Japan Reopens To Independent Travelers Starting 11 Oct, No Need For Visa And Tour Agency

Subscribe to our Telegram channel for the latest stories and updates.

Is Japan open to independent tourists?

The good news is finally here as Japan is lifting a significant COVID-19 travel restriction next month.

Starting on 11 October, Japan will reopen its border gates for international tourists who have completed the COVID-19 vaccination.

The Land of the Rising Sun previously closed its borders to foreign tourists for more than two years due to the pandemic.

In addition, the minimum daily arrival rate of foreign tourists in the country was also abolished.

However, tourists still need to show proof that they have completed the Covid-19 vaccination, including a booster dose injection and a negative screening test.

The influx of foreign tourists to Japan is expected to revive the country’s economy.

A train arrives at the scenic Shimonada Station in Iyo, Ehime Prefecture, Japan. (Pix: Fernando Fong)

Japan has been affected by COVID19 and has seen its currency’s value fall sharply against the United States (US) dollar.

Japan will reopen the border gates, and it is hoped that the decision will raise the value of this country’s currency to the same as the US dollar.

Japanese Prime Minister Fumio Kishida on full reopening of the country to tourists.

The country has already allowed the entry of tourists since last June, but it has to be through a travel agency, not private.

Why Is Japan So Popular?

Japan are famous for its architecture, art, traditions, and crafts. Also, its known worldwide in pop culture (including manga, anime, and video games).

It’s something that only Japan can offer. No other country contains the same characteristics.

A cafe at Lake Towada, the largest caldera lake on Honshu, Japan’s main island. (Pix: Fernando Fong)

Japan is considered one of the safest countries in the world and has one of the lowest global crime rates.

Japanese people often leave their doors unlocked, children are perfectly safe traveling on the subway alone, while visitors can walk around the cities at night without worrying.

The Odaiba Statue of Liberty in Tokyo was originally erected in 1998 as a temporary tribute to Japan’s relationship with France. (Pix: Fernando Fong)

Traveling by rail is one of the best ways to get around Japan.

Japanese trains are punctual and fast — particularly the famous Shinkansen line that’s also called the bullet train.

The Japan Rail (JR) Pass is a convenient, affordable way to travel throughout the country and see the top sites the country has to offer.

The interior of long-distance overnight sleeper trains that are popular in Japan. Seats are free for Japan Rail Pass holders. (Pix: Fernando Fong)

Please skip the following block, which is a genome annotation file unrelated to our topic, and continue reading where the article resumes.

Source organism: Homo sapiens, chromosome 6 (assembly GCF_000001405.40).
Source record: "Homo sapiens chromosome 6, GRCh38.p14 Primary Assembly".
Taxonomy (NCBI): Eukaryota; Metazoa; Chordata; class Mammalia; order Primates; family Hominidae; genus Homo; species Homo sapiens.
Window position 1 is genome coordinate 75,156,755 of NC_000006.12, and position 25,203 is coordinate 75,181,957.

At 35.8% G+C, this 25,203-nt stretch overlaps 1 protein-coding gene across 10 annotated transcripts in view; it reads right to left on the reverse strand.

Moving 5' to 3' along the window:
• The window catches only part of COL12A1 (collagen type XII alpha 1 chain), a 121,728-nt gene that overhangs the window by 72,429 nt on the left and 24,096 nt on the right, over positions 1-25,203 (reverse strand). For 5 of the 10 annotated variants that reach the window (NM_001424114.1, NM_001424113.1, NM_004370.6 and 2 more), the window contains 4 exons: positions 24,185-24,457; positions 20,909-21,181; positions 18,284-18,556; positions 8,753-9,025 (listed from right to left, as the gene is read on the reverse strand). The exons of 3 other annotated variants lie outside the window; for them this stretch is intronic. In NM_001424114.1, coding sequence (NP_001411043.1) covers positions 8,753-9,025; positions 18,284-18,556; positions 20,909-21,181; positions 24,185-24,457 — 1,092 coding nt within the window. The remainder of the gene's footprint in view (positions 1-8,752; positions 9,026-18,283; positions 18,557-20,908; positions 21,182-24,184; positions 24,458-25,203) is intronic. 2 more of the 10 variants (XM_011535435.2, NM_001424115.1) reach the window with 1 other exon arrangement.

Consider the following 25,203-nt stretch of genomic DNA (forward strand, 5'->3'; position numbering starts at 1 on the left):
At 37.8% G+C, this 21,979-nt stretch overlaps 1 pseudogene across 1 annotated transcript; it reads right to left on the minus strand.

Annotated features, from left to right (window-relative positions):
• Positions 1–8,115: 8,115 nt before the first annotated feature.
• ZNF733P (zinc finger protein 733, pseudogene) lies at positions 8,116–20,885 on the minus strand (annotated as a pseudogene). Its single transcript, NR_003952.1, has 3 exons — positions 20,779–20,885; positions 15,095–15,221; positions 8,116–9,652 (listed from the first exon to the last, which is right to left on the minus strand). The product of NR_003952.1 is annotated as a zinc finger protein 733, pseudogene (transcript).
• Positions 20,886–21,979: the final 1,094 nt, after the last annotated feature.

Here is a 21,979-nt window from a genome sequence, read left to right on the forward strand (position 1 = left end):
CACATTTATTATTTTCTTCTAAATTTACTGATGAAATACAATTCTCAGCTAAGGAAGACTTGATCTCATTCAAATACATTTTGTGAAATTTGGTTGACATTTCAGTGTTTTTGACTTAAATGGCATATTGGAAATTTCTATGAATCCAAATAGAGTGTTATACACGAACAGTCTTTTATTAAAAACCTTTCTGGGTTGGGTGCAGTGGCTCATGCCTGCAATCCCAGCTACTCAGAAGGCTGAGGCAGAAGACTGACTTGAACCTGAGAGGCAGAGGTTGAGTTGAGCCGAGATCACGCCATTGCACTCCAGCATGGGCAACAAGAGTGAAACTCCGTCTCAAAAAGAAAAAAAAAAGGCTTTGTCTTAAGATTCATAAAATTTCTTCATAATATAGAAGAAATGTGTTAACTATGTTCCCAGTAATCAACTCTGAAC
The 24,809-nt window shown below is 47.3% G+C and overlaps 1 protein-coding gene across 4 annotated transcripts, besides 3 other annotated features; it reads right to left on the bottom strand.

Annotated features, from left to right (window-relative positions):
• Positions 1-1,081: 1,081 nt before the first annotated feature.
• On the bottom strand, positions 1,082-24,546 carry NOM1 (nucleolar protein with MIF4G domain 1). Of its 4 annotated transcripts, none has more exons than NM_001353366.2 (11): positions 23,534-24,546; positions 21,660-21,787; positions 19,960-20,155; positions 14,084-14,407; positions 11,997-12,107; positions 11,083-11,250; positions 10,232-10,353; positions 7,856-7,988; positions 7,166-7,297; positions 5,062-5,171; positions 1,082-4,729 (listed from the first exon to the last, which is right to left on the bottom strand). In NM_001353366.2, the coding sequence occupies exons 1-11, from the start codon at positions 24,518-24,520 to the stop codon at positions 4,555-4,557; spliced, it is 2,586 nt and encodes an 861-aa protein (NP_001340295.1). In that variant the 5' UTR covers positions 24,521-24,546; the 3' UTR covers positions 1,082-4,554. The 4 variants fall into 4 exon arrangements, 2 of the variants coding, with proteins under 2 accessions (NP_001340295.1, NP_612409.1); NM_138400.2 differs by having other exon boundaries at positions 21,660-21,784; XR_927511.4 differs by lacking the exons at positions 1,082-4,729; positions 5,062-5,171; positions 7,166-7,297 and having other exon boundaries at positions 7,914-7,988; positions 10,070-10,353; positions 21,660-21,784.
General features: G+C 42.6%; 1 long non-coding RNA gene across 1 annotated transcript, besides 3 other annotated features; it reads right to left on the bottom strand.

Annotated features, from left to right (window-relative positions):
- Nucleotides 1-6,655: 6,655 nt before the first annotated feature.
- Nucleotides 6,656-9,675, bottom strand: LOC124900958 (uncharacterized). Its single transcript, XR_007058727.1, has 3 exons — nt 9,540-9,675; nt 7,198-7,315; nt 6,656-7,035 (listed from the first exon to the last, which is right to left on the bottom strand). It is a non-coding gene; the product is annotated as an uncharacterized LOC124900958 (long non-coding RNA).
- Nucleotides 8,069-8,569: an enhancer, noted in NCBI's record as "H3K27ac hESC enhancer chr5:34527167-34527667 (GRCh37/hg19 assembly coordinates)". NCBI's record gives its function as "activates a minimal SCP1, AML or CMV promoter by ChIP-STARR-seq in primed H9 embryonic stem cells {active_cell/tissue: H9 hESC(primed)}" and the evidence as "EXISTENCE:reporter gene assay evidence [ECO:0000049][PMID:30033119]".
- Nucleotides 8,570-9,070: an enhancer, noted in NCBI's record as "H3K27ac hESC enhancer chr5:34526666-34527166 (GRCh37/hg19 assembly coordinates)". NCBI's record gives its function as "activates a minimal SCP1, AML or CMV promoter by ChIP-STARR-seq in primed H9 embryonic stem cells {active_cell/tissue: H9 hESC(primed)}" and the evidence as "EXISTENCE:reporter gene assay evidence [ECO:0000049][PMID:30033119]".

The JR Pass is a cost-effective rail pass for long-distance train travel in Japan.

The pass can be used only by foreign tourists and offers unlimited rides on JR trains for one, two or three weeks at a cost that residents of Japan can only dream of.

The beautiful, clear, turquoise green waters of the river and lakes along the route to Kurobe Gorge in the mountains of Northern Japan Alp. (Pix: Fernando Fong)

What Month Is The Best To Go To Japan?

The best time to visit Japan is spring (March to May) and autumn (September to November).

This is when Japan is most vibrant, with delicate cherry blossoms or bright red leaves adding contrast to the scenery.

In Japan, cherry blossoms are a symbolic flower of spring, a time of renewal, and the fleeting nature of life. (Pix: Fernando Fong)

Remember, it can also be very crowded at this time.

After all, Japan is the most crowded nation in the world.

It has 102 million people all crammed into a string of narrow islands.

Traveling to Japan can be complex and confusing, especially as a first-timer, but it’s doable.

Malaysian tourists in Asakusa, one of Tokyo’s districts, where the atmosphere of the Tokyo of past decades survives. (Pix: Fernando Fong)

It will be much more convenient and easy with a guide by your side, but it’s not impossible without one either.

On average, tourists in Japan will generally spend an average of 12,000 to 15,000 yen, or approximately RM380 to RM480, per day.

If your budget is flexible, it’s very easy to spend money here, but even if you’re on a tighter budget, it’s possible to have a wonderful experience.

A view of Ohori Park in central Fukuoka. (Pix: Fernando Fong)

Share your thoughts with us via TRP’s Facebook, Twitterand Instagram.

Leave a Comment

Your email address will not be published. Required fields are marked *